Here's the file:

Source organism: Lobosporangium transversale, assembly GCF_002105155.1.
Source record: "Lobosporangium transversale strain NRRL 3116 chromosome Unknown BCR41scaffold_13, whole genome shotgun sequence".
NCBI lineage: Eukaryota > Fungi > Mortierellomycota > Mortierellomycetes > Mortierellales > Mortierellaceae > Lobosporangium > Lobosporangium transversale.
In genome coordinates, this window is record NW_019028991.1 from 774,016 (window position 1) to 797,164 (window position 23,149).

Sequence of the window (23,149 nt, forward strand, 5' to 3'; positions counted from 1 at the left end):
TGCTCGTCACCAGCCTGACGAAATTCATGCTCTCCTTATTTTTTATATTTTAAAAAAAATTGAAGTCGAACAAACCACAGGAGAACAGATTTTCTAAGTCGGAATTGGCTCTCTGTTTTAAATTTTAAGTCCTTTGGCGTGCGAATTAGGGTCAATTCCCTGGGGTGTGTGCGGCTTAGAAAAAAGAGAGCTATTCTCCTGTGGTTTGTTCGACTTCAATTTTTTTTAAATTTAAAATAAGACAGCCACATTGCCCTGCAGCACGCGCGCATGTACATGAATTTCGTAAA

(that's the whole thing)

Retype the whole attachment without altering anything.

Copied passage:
Source organism: Lobosporangium transversale, assembly GCF_002105155.1.
Source record: "Lobosporangium transversale strain NRRL 3116 chromosome Unknown BCR41scaffold_13, whole genome shotgun sequence".
NCBI lineage: Eukaryota > Fungi > Mortierellomycota > Mortierellomycetes > Mortierellales > Mortierellaceae > Lobosporangium > Lobosporangium transversale.
In genome coordinates, this window is record NW_019028991.1 from 774,016 (window position 1) to 797,164 (window position 23,149).

Sequence of the window (23,149 nt, forward strand, 5' to 3'; positions counted from 1 at the left end):
TGCTCGTCACCAGCCTGACGAAATTCATGCTCTCCTTATTTTTTATATTTTAAAAAAAATTGAAGTCGAACAAACCACAGGAGAACAGATTTTCTAAGTCGGAATTGGCTCTCTGTTTTAAATTTTAAGTCCTTTGGCGTGCGAATTAGGGTCAATTCCCTGGGGTGTGTGCGGCTTAGAAAAAAGAGAGCTATTCTCCTGTGGTTTGTTCGACTTCAATTTTTTTTAAATTTAAAATAAGACAGCCACATTGCCCTGCAGCACGCGCGCATGTACATGAATTTCGTAAA